Around 200 young adults donate blood at the National Blood Transfusion Centre in Phnom Penh every day. Donating blood is an important activity for public health, but can also have health benefits for donors. Perhaps most importantly, it is a selfless act that can save the lives of others.
Dr Hok Kimcheng, director of the national blood transfusion centre, said that if all qualified people in the country donated blood four times a year it would cover the country’s demand, which he said was growing.
The centre in Phnom Penh supplies around 80 percent of the country’s blood needs. There are an additional 21 blood transfusion centres in the provinces.
Dr Kimcheng said that young people have a crucial role to play in making life-saving blood donations. However, donors must meet certain conditions: They must be at least 18, weigh at least 45kg, be in good health and answer a few health-related questions.
“Those with chronic or contagious diseases cannot donate blood. Before we use donated blood, we perform multiple tests on it to make sure it is safe,” he added.
Through advertising and education campaigns, Dr Kimcheng tries to convey the message that far from being bad for your health, donating blood has the important benefit of allowing you to know your health status.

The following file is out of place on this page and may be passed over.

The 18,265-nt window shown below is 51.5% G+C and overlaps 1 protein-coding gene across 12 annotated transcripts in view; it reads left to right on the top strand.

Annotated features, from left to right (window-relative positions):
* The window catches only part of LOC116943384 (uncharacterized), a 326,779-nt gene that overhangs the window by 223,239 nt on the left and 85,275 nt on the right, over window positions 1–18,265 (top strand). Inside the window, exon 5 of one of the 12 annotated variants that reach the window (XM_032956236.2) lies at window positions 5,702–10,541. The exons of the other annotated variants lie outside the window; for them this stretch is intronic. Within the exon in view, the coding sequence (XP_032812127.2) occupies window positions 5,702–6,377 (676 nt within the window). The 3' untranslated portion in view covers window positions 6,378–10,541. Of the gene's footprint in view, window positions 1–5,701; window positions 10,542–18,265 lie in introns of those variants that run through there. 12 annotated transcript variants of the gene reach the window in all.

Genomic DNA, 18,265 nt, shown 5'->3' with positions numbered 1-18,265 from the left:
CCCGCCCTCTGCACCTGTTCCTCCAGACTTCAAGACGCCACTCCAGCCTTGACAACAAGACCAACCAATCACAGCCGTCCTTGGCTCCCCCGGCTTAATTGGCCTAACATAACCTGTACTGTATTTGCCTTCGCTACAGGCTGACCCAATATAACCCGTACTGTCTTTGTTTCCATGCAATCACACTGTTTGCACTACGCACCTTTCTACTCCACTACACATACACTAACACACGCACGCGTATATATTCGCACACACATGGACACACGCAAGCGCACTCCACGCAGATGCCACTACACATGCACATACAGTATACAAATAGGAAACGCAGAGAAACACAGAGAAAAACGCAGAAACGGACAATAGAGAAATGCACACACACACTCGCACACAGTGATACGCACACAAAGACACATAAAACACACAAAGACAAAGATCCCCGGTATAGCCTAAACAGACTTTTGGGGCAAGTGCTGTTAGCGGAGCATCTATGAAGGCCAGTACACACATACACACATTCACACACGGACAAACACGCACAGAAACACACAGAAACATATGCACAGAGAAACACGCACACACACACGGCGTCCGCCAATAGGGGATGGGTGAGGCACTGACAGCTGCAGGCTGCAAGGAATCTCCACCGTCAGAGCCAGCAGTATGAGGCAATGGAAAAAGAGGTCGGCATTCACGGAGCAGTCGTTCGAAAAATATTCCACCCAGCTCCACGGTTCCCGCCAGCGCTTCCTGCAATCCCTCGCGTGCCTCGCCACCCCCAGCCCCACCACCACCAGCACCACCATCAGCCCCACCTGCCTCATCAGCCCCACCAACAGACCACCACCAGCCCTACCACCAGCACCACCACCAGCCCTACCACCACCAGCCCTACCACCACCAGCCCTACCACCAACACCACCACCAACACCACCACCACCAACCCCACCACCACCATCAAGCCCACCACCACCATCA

“Beside raising awareness, donating blood encourages the body to create new blood cells. It can also help to reduce diseases and some cancers. And donating blood is a humane activity; it can save the lives of people who need blood,” Dr Kimcheng said.
He added that people are often reluctant to donate blood because they don’t understand the effects of the procedure. If people clearly understood these effects and value of donating blood, especially the huge positive impact it has on society, they would be less reluctant, the doctor said.
With the demand for blood having increased dramatically, the national and provincial blood transfusion centres are trying to spread information among local communities about the need to donate. Raising awareness at schools and universities is a huge part of this.
Dr Kimcheng said, “Young people now understand a lot about blood transfusion. And it is remarkable that the number of women donating blood is now comparable to the number of men. So I think they are really eager to participate in these socially conscious activities. Importantly, university students aged 20-25 are really active in donating blood”.
The growing participation of youth in donating blood is a good sign for society, as demand for blood is growing while the level of voluntary blood donation remains low. Dr Kimcheng urged members of the public to get more involved in donating blood at transfusion centres throughout the country, reminding everyone that it could be our loved ones who need blood someday.